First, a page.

2002 20.8 (See “NOTE” below)
2003 14.7
2004 14.5
2005 20
2006 19
2007 36.9
2008 42.1
2009 60.2
TOTAL 228.2*

* Of the $130 billion for Fiscal Year 2010 operations in Iraq and Afghanistan currently awaiting final approval by Congress, roughly half, or around $65 billion, will likely go to Afghanistan. This additional funding will not cover any further increases in troop levels that President Obama might request. Adding in the cost of 30,000 additional troops (an estimated $30 billion), together with Afghanistan’s portion of the $130 billion, total funding to date for Afghanistan could exceed $325 billion in Fiscal Year 2010.

NOTE: 2002 figure includes both FY 2001 and 2002 funding.

Source: The Cost of Iraq, Afghanistan, and Other Global War on Terror Operations Since 9/11,
Congressional Research Service Report RL33110, May 15, 2009.

U.S. Military Fatalities in Afghanistan

U.S. Fatalities
2001 12
2002 49
2003 48
2004 52
2005 99
2006 98
2007 117
2008 155
2009 298*
TOTAL 928

*NOTE: As of November 30, 2009

Source: Icasualties.

NPP’s “Cost of War” Counter—See NPP’s Afghanistan “Cost of War” Counter and calculate the cost of the war to your state (and many cities or towns).

Issues to Consider

Funding for Military vs. Non-military Activities—In addition to increased numbers of combat forces in Afghanistan, President Obama will likely propose greater support for political and economic development. According to the Library of Congress’s Congressional Research Service (CRS), 95 percent of total funding to date for Afghanistan has supported military operations, while only 5 percent of spending has supported development-related activities.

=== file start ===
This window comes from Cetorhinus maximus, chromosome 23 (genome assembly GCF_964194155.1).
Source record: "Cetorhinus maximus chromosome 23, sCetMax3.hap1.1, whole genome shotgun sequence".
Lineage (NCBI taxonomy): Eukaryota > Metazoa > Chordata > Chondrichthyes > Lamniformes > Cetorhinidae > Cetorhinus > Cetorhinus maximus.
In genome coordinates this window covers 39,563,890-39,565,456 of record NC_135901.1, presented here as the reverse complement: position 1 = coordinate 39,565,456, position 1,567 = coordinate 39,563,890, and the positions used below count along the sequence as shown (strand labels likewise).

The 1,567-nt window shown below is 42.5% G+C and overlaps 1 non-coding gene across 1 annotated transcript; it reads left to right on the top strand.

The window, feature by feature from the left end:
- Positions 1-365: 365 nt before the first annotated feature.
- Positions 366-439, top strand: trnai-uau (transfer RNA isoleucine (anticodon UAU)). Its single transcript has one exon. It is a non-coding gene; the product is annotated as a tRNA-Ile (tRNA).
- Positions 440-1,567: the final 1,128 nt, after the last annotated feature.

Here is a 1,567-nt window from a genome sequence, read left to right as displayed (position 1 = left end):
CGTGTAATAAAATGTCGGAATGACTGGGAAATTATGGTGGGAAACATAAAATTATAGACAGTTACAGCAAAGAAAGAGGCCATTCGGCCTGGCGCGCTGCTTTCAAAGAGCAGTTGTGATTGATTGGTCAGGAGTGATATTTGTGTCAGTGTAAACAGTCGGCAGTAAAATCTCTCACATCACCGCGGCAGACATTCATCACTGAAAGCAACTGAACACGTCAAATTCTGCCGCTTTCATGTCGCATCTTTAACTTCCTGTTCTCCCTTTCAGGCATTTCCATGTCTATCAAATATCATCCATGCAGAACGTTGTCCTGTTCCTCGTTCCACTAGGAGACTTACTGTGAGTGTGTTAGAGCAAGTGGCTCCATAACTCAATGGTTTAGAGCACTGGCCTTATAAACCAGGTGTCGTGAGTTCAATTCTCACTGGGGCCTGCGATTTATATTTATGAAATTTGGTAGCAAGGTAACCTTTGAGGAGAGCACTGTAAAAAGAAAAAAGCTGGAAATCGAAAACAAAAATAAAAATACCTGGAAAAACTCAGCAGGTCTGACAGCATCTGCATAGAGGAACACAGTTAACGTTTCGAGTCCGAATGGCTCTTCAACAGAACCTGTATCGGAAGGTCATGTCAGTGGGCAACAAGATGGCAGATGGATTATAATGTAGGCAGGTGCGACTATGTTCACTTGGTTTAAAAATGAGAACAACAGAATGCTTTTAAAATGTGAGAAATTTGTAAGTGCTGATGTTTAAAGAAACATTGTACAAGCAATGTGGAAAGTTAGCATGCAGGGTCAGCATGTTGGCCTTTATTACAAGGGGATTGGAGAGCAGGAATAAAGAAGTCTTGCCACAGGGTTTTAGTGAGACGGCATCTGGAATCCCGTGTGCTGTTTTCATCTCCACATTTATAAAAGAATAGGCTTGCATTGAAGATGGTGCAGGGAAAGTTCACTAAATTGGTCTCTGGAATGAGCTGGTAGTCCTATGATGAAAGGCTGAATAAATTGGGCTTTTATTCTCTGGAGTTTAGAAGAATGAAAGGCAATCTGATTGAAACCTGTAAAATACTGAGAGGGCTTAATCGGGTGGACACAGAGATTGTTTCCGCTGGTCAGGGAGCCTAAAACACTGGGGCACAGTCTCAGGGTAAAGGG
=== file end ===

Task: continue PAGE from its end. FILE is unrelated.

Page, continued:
Reliance on Private Contractors—According to CRS, Defense Department contract employees outnumber U.S. military personnel in Afghanistan. As of June of this year, contractors made up 57 percent of U.S. military forces in Afghanistan, with 73,968 contractors relative to 55,107 uniformed personnel.

Source: Department of Defense Contractors in Iraq and Afghanistan: Background and Analysis, CRS Report number R40764, September 21, 2009.

Stress on the “Total Force”—Many analysts believe that the U.S. military is already severely stressed by the size and duration of deployments in Iraq and Afghanistan. It is unclear what impact deployment of additional troops will have on the military and its ability to respond to events in other regions of the world.

Staffing a “Civilian Surge”—A number of U.S. civilian and military leaders, including Gen. Stanley McChrystal, commander of U.S. and NATO forces in Afghanistan, have indicated the need to send large numbers of additional State Department and U.S. Agency for International Development personnel to Afghanistan. Yet it is not clear that the personnel needed for these duties and the funds necessary to support them are available.

Civilian Casualties—the Human Rights Unit of United Nations Assistance Mission to Afghanistan publishes an Annual Report on the Protection of Civilians in Armed Conflict in Afghanistan.

Additional casualty data, plus background information on Afghanistan can be found in The Cost of War in Afghanistan, published jointly by NPP and the American Friends Service Committee.